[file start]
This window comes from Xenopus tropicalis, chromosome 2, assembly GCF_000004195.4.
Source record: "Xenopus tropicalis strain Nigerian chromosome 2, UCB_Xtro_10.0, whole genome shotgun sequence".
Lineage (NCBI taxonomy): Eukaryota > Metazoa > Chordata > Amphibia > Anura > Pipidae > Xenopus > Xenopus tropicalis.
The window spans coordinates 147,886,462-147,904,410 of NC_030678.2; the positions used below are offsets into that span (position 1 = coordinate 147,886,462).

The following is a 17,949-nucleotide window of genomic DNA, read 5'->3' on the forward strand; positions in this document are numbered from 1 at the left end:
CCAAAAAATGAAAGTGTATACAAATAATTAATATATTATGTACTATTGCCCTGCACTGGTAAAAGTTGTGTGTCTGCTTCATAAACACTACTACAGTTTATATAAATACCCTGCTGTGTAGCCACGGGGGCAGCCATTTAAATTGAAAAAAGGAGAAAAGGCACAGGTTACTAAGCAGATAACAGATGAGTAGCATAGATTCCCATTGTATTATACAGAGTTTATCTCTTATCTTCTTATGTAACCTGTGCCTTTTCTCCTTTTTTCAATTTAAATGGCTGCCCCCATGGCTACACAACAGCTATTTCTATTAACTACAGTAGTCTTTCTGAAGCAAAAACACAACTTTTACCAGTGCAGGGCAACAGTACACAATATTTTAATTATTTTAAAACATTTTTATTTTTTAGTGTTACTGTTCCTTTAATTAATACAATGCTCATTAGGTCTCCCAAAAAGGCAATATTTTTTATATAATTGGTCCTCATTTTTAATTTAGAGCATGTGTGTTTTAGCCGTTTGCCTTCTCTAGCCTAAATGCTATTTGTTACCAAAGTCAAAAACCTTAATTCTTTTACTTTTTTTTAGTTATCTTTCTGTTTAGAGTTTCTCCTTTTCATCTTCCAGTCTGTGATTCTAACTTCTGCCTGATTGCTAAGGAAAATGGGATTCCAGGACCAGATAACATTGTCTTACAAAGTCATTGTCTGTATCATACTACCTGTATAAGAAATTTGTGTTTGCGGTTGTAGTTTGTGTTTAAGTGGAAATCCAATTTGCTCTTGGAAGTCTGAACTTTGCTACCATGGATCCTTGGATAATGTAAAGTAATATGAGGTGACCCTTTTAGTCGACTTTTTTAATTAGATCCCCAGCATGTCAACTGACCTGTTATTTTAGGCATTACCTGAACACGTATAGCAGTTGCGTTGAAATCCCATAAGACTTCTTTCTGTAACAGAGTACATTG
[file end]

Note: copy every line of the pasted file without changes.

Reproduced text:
This window comes from Xenopus tropicalis, chromosome 2, assembly GCF_000004195.4.
Source record: "Xenopus tropicalis strain Nigerian chromosome 2, UCB_Xtro_10.0, whole genome shotgun sequence".
Lineage (NCBI taxonomy): Eukaryota > Metazoa > Chordata > Amphibia > Anura > Pipidae > Xenopus > Xenopus tropicalis.
The window spans coordinates 147,886,462-147,904,410 of NC_030678.2; the positions used below are offsets into that span (position 1 = coordinate 147,886,462).

The following is a 17,949-nucleotide window of genomic DNA, read 5'->3' on the forward strand; positions in this document are numbered from 1 at the left end:
CCAAAAAATGAAAGTGTATACAAATAATTAATATATTATGTACTATTGCCCTGCACTGGTAAAAGTTGTGTGTCTGCTTCATAAACACTACTACAGTTTATATAAATACCCTGCTGTGTAGCCACGGGGGCAGCCATTTAAATTGAAAAAAGGAGAAAAGGCACAGGTTACTAAGCAGATAACAGATGAGTAGCATAGATTCCCATTGTATTATACAGAGTTTATCTCTTATCTTCTTATGTAACCTGTGCCTTTTCTCCTTTTTTCAATTTAAATGGCTGCCCCCATGGCTACACAACAGCTATTTCTATTAACTACAGTAGTCTTTCTGAAGCAAAAACACAACTTTTACCAGTGCAGGGCAACAGTACACAATATTTTAATTATTTTAAAACATTTTTATTTTTTAGTGTTACTGTTCCTTTAATTAATACAATGCTCATTAGGTCTCCCAAAAAGGCAATATTTTTTATATAATTGGTCCTCATTTTTAATTTAGAGCATGTGTGTTTTAGCCGTTTGCCTTCTCTAGCCTAAATGCTATTTGTTACCAAAGTCAAAAACCTTAATTCTTTTACTTTTTTTTAGTTATCTTTCTGTTTAGAGTTTCTCCTTTTCATCTTCCAGTCTGTGATTCTAACTTCTGCCTGATTGCTAAGGAAAATGGGATTCCAGGACCAGATAACATTGTCTTACAAAGTCATTGTCTGTATCATACTACCTGTATAAGAAATTTGTGTTTGCGGTTGTAGTTTGTGTTTAAGTGGAAATCCAATTTGCTCTTGGAAGTCTGAACTTTGCTACCATGGATCCTTGGATAATGTAAAGTAATATGAGGTGACCCTTTTAGTCGACTTTTTTAATTAGATCCCCAGCATGTCAACTGACCTGTTATTTTAGGCATTACCTGAACACGTATAGCAGTTGCGTTGAAATCCCATAAGACTTCTTTCTGTAACAGAGTACATTG